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Photo: Drew Angerer/Getty Images

Oil prices rose sharply Monday to their highest levels since November as the White House confirmed it will end sanctions waivers for countries that still purchase Iranian oil.

Driving the news: The U.S. will seek to further drive down Iranian exports by ending exemptions granted last year to China, India and a handful of others.

"This decision is intended to bring Iran’s oil exports to zero, denying the regime its principal source of revenue," the White House said Monday.

Why it matters: The move represents an escalation of the Trump administration's policy toward Iran. It's also a jolt to global crude oil markets as traders weigh the loss of more Iranian barrels.

  • Sanctions have already driven down Iranian exports, which were believed to be roughly 1.3 million barrels per day last month.
  • Reuters cites data from the firm Refinitiv that show exports under 1 million barrels per day this month.

Where it stands: Brent crude, the global benchmark, up $1.92 per barrel to nearly $73.89 as of roughly 8:40am ET, per Bloomberg's price tracker.

  • Last night the Washington Post first reported the decision to tighten the sanctions imposed last year. That story and others that followed sent prices upward.

But, but, but: The White House said it will work with other producers to offset the loss of Iranian barrels in the global market.

  • "The United States, Saudi Arabia, and the United Arab Emirates, three of the world’s great energy producers, along with our friends and allies, are committed to ensuring that global oil markets remain adequately supplied," the announcement states.

What they're saying: "If true, it will not only be maximum pressure on Iran but also maximum pressure on oil markets, especially as we head into the high demand summer season,"  Joe McMonigle of Hedgeye Risk Management told me in an email last night.

  • "The glass-half-full view for oil markets is there is certainly spare capacity with the Saudis and other gulf allies in addition to surging US production," he said after word of the plan first surfaced.
  • "But combined with declines global crude stocks and production in Venezuela as well as possible disruption in Libya, a zero-waivers Iran decision will present a challenge to keeping oil prices in check."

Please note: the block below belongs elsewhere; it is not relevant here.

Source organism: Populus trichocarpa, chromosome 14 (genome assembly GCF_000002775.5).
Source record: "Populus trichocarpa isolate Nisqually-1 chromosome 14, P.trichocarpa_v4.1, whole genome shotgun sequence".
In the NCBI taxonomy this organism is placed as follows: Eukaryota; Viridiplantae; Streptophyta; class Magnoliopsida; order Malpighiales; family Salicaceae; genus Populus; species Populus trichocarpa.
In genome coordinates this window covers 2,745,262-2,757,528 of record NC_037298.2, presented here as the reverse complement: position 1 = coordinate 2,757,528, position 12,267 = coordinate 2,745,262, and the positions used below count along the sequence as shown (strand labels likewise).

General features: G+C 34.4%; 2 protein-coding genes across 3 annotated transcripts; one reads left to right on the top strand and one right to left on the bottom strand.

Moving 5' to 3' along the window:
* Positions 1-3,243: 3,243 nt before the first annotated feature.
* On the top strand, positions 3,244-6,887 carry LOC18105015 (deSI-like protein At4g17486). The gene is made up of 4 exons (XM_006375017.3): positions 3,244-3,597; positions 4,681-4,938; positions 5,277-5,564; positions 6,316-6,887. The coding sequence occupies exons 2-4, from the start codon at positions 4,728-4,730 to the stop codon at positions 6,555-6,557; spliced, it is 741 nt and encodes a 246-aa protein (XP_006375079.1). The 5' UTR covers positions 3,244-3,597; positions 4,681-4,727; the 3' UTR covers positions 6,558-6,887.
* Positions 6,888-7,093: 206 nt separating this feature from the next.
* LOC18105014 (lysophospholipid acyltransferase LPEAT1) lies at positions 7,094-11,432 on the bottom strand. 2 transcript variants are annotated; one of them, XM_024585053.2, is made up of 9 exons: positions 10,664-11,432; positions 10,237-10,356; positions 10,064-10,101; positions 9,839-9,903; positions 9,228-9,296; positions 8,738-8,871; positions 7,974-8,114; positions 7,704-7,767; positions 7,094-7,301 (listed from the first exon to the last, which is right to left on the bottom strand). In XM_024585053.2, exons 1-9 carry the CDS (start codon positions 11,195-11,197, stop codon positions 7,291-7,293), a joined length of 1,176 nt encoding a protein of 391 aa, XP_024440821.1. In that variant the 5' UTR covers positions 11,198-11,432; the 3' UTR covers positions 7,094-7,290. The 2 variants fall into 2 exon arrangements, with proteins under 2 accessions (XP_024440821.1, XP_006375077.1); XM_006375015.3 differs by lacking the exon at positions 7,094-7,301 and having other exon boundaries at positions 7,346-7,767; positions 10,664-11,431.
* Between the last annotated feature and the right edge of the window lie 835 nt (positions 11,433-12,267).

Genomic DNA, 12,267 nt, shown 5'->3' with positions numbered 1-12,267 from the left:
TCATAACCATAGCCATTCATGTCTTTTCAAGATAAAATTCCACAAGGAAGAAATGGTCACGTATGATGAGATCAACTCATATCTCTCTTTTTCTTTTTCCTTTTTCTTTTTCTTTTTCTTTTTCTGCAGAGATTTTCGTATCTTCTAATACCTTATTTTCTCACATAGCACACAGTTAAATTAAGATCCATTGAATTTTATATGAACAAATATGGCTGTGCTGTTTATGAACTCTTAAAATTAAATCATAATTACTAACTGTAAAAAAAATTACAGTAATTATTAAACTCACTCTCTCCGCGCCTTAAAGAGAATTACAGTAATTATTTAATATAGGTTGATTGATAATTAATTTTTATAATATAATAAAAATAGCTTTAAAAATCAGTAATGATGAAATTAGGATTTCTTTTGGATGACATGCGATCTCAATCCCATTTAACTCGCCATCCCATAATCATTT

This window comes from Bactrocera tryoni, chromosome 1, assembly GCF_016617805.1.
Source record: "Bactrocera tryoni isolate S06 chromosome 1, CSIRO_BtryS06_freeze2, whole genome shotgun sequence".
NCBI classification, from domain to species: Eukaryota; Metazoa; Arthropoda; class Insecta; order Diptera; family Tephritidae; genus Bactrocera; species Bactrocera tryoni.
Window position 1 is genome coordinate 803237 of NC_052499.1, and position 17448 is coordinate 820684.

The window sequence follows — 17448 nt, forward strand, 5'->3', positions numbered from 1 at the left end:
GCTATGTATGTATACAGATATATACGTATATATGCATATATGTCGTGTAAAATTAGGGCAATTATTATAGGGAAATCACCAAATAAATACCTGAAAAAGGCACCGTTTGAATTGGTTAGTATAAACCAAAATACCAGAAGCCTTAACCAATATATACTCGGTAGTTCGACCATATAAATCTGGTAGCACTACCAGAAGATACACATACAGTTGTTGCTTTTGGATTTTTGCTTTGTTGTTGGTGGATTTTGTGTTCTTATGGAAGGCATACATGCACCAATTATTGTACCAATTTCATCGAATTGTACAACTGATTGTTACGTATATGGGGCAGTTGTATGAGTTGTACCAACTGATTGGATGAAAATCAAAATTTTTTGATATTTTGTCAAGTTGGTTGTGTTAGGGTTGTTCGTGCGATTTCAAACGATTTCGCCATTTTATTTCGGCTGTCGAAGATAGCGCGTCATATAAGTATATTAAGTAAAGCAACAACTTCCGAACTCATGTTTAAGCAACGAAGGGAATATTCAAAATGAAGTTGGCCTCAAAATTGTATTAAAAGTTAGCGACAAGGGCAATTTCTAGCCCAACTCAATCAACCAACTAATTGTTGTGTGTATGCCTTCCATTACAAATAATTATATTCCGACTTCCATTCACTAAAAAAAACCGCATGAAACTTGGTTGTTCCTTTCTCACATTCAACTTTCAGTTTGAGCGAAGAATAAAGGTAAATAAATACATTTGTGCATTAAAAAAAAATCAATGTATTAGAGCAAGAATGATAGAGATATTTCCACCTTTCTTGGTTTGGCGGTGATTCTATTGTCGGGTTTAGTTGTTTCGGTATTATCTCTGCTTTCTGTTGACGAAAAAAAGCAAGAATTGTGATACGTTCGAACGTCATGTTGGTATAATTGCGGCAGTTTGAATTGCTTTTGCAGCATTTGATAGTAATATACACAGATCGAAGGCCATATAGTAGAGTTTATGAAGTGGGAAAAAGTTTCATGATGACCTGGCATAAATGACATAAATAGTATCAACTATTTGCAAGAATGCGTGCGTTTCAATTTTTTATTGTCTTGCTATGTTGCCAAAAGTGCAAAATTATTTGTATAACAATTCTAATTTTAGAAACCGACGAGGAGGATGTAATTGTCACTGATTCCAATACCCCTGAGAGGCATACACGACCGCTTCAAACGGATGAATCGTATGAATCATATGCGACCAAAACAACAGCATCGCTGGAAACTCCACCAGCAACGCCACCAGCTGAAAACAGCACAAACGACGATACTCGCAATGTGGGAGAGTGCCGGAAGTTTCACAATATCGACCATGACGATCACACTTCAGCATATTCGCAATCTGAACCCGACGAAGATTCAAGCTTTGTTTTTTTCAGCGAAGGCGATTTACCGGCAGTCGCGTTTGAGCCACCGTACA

"This does bring a lot more uncertainty in terms of global supplies," Petromatrix analyst Olivier Jakob tells Reuters. "It is a bullish surprise for the market."

Go deeper: How U.S. Ending Iran Waivers Could Affect Oil Markets and Beyond

Go deeper

House cancels Thursday session as FBI, Homeland Security warn of threat to Capitol

Photo: Eric Baradat/AFP via Getty Images

The FBI and Department of Homeland Security predict violent domestic extremists attacks will increase in 2021, according to a report reviewed by Axios.

Driving the news: The joint report says an unidentified group of extremists discussed plans to take control of the Capitol and "remove Democratic lawmakers" on or about March 4. The House canceled its plans for Thursday votes as word of the possible threats spread.

38 mins ago - World

Pope Francis set to make first papal visit to Iraq amid possible turmoil

Data: Vatican News; Map: Danielle Alberti/Axios

Pope Francis is forging ahead with the first papal trip to Iraq despite new coronavirus outbreaks and fears of instability.

The big picture: The March 5–8 visit is intended to reassure Christians in Iraq who were violently persecuted under the Islamic State. Francis also hopes to further ties with Shiite Muslims, AP notes.

"Neanderthal thinking": Biden slams states lifting mask mandates

States that are relaxing coronavirus restrictions are making "a big mistake," President Biden told reporters on Wednesday, adding: "The last thing we need is Neanderthal thinking."

Driving the news: Texas Gov. Greg Abbott (R) said Wednesday he will end all coronavirus restrictions via executive order, although some businesses are continuing to ask patrons to wear face masks. Mississippi is lifting its mask mandate for all counties Wednesday, per Gov. Tate Reeves (R).